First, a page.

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Blue smoke on startup

Discussion in '3rd Gen Tundras (2014-2021)' started by Sunkist, Mar 17, 2017.

  1. Mar 17, 2017 at 6:38 AM
    #1
    Sunkist

    Sunkist [OP] New Member

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    ESP rear seat storage Rough Country Susp lift 20" Fuel wheels 35" Toyo open country MT Weathertech front/rear floor liners ICI Magnum steps with led's
    14,000 miles. 2014 5.7. Truck occasionally puffs a cloud of blue smoke upon startup. Anyone else seen this?
     
  2. Mar 17, 2017 at 6:47 AM
    #2
    T-Rex266

    T-Rex266 Independentoffroad who? That's cute. Staff Member

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  3. Mar 17, 2017 at 6:49 AM
    #3
    Sunkist

    Sunkist [OP] New Member

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    Yes FFV but do not use FF
     
  4. Mar 17, 2017 at 6:50 AM
    #4
    T-Rex266

    T-Rex266 Independentoffroad who? That's cute. Staff Member

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    Probably needs an update
     
  5. Mar 17, 2017 at 6:54 AM
    #5
    Sunkist

    Sunkist [OP] New Member

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    ECU? Can you elaborate on the update?
     
  6. Mar 17, 2017 at 7:07 AM
    #6
    RLHOK

    RLHOK Keeper of the smoke.

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    Bad valve guide seals? Not likely but that's what comes to mind first.
     
    rodm1, Abrams65 and Beefy like this.
  7. Mar 17, 2017 at 7:08 AM
    #7
    T-Rex266

    T-Rex266 Independentoffroad who? That's cute. Staff Member

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    Yes- my guess anyway
     
  8. Mar 17, 2017 at 7:09 AM
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    Beefy

    Beefy New Member

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    First thing I thought of as well, but seems unlikely with such a new vehicle. Would explain smoke on start up only occasionally and then no smoke after running.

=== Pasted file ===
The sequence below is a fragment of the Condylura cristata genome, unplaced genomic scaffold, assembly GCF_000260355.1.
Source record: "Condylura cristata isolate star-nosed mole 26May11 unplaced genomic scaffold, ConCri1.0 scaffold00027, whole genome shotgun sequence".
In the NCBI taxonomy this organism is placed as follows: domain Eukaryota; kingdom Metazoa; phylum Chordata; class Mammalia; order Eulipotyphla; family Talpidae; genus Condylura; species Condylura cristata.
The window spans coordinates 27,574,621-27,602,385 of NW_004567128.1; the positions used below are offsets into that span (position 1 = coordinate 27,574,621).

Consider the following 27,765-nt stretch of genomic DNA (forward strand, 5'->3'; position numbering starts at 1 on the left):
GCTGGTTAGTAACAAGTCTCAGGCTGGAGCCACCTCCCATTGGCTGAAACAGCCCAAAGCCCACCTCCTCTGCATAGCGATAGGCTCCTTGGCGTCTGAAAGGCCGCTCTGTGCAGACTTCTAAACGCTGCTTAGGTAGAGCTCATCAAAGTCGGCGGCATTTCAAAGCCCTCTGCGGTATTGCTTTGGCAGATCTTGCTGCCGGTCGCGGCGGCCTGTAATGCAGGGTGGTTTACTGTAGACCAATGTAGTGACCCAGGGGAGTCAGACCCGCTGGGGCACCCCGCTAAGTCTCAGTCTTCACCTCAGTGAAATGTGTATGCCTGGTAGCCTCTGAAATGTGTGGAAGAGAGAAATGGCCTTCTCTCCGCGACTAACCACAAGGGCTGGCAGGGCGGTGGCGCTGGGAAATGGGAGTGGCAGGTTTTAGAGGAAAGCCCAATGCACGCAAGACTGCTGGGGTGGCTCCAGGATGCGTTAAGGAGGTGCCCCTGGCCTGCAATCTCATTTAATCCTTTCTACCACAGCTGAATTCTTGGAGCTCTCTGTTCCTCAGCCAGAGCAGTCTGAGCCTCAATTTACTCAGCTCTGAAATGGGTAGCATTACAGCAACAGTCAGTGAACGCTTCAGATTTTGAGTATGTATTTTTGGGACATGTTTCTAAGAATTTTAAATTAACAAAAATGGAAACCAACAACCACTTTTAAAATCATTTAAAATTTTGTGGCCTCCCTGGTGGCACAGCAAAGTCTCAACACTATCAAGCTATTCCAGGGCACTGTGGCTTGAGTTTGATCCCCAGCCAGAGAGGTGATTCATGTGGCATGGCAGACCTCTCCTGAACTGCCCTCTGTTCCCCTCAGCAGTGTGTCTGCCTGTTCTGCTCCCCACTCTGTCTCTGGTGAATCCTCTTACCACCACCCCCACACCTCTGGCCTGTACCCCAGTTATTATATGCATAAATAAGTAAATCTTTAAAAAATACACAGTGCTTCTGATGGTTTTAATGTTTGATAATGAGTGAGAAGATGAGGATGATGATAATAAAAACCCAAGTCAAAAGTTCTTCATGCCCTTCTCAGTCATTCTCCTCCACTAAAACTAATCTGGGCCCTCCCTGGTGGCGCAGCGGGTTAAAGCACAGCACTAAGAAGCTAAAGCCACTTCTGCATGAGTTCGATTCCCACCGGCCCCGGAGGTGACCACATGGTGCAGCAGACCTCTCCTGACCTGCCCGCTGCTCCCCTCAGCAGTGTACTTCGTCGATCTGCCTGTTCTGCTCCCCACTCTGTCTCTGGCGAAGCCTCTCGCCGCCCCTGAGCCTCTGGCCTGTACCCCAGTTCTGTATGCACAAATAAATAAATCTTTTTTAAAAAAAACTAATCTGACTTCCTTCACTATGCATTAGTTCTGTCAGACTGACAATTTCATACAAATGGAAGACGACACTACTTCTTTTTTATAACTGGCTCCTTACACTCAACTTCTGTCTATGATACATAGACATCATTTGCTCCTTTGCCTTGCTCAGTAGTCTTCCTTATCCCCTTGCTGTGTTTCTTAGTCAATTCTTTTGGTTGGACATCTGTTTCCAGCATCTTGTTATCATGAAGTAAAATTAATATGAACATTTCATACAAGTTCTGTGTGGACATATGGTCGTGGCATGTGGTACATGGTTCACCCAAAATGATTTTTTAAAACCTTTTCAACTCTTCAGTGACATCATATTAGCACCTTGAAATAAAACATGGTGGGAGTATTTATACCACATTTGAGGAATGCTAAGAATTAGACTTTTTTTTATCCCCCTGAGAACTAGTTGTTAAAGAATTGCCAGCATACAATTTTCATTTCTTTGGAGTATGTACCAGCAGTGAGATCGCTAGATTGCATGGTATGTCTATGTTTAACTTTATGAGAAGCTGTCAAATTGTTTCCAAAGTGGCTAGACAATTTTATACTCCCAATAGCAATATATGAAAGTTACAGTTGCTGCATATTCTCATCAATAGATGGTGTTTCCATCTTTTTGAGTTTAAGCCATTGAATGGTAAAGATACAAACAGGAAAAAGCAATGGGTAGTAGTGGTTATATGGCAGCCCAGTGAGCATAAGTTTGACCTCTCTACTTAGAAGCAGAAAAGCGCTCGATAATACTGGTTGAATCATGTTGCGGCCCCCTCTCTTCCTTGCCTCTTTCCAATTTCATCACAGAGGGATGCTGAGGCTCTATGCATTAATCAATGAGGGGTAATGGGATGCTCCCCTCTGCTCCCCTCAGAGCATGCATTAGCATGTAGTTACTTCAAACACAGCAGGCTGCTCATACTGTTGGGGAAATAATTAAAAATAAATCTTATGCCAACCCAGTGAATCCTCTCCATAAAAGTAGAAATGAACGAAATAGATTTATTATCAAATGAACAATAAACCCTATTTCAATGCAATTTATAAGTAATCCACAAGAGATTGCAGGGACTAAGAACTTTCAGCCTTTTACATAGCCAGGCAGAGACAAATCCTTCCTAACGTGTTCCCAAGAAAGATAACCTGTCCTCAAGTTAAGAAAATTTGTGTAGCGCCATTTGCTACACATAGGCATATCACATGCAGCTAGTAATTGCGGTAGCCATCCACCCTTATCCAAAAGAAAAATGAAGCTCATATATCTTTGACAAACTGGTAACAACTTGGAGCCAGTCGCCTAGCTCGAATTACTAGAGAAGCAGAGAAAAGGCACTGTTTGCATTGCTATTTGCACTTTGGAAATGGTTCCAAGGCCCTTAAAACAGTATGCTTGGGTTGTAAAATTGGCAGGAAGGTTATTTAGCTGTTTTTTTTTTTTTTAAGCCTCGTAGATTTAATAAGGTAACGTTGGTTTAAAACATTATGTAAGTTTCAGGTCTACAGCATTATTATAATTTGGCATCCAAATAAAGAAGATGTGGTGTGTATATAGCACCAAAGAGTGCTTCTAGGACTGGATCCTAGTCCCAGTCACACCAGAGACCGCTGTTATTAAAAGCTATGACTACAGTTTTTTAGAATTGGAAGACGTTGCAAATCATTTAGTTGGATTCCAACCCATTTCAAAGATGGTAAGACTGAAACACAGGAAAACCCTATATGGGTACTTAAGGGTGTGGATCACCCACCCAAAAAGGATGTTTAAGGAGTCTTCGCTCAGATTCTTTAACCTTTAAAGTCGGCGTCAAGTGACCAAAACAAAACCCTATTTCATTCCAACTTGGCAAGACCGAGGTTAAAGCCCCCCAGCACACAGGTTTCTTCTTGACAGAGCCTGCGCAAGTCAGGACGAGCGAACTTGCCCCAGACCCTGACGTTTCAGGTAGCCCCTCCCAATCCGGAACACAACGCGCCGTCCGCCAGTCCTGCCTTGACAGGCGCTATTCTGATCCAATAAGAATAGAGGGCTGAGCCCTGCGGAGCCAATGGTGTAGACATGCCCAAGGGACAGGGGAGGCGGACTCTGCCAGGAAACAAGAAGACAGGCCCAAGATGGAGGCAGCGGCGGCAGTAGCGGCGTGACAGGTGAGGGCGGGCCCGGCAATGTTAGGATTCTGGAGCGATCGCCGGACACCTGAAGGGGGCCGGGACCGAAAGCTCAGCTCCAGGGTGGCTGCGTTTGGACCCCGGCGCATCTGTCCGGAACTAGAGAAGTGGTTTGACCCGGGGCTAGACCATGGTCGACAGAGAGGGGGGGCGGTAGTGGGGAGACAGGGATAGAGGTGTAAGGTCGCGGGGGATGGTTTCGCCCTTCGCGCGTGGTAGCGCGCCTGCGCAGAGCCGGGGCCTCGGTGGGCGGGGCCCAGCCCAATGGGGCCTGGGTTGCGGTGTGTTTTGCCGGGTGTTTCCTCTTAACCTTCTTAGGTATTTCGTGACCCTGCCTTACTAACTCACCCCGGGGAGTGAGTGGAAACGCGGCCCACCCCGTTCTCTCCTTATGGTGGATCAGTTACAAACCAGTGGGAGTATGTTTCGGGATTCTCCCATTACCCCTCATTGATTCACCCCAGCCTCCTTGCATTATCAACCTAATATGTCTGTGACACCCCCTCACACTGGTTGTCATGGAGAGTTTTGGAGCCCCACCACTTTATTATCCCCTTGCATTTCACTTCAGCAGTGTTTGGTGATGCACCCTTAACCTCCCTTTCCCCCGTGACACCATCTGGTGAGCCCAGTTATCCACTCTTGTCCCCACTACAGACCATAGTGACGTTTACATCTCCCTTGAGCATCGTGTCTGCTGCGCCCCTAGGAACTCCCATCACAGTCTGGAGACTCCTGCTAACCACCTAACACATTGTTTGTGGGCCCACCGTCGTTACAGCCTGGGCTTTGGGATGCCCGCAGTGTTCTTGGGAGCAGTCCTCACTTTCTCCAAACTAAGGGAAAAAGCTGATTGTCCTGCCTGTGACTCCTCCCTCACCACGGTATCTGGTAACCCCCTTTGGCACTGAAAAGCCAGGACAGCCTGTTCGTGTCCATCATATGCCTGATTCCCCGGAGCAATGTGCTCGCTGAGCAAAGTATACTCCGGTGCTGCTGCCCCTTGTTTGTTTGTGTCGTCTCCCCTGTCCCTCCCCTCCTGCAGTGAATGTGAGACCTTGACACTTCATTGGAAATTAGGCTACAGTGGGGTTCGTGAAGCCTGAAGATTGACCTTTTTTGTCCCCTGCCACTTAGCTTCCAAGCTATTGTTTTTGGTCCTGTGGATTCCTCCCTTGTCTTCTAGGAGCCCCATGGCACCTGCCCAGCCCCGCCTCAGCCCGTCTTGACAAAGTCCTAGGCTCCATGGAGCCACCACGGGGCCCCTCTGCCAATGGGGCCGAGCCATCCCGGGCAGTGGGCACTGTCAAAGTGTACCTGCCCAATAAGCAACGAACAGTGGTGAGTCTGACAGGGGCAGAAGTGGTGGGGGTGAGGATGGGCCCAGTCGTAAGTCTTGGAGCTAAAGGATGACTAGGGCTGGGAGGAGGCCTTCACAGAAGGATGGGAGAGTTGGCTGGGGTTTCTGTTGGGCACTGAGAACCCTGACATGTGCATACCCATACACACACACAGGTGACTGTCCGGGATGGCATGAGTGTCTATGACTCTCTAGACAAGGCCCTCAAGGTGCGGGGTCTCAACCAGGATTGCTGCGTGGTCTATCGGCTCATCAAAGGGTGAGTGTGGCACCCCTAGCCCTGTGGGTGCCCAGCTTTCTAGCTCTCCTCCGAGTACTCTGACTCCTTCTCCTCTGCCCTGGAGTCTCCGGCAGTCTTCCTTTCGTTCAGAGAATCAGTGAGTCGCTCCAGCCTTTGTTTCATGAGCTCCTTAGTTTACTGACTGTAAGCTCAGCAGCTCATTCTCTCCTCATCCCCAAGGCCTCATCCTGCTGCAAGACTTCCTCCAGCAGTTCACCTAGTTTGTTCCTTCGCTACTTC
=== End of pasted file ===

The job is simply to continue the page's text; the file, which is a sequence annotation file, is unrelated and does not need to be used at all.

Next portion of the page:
9. Mar 17, 2017 at 6:01 PM
    #9
    Sunkist

    Sunkist [OP] New Member

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    Sickening
     
  10. Mar 18, 2017 at 7:07 AM
    #10
    Grizzly660

    Grizzly660 21 Army Green Sport

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    My 2015 with 17k miles did the same thing I noticed a week or 2 ago. These little annoying things shouldn't happen
     
  11. Jan 24, 2018 at 12:49 PM
    #11
    whodatcat

    whodatcat New Member

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    So this is funny. I bought a 2009 F-150 with 31,500 miles a month or so ago and it does the same thing. Occasional blue smoke when started cold, not always but on occasion. After doing some research I found the 4.6 liters at least, pulls a strong vacuum out of the right side valve cover up over a humped hose directly into the front of my plenum.

    If I start it up and drive out to my mailbox and then shut it off, the next time I start it there's a puff of blue smoke. Ya, it scared the crap out of me to the point I was thinking Tundra trade up until I did some research. It's not valve seals since it'll only does it if I don't let it warm up before shutting it down (mailbox = short trip). If I take a trip to town and then shut it down there's nothing you can do to make is smoke on the next startup, and bad valve seals don't work that way. I just jumped over to this forum to see if Toyota also used a closed loop PCV system similar to Ford, and from what you're describing it does.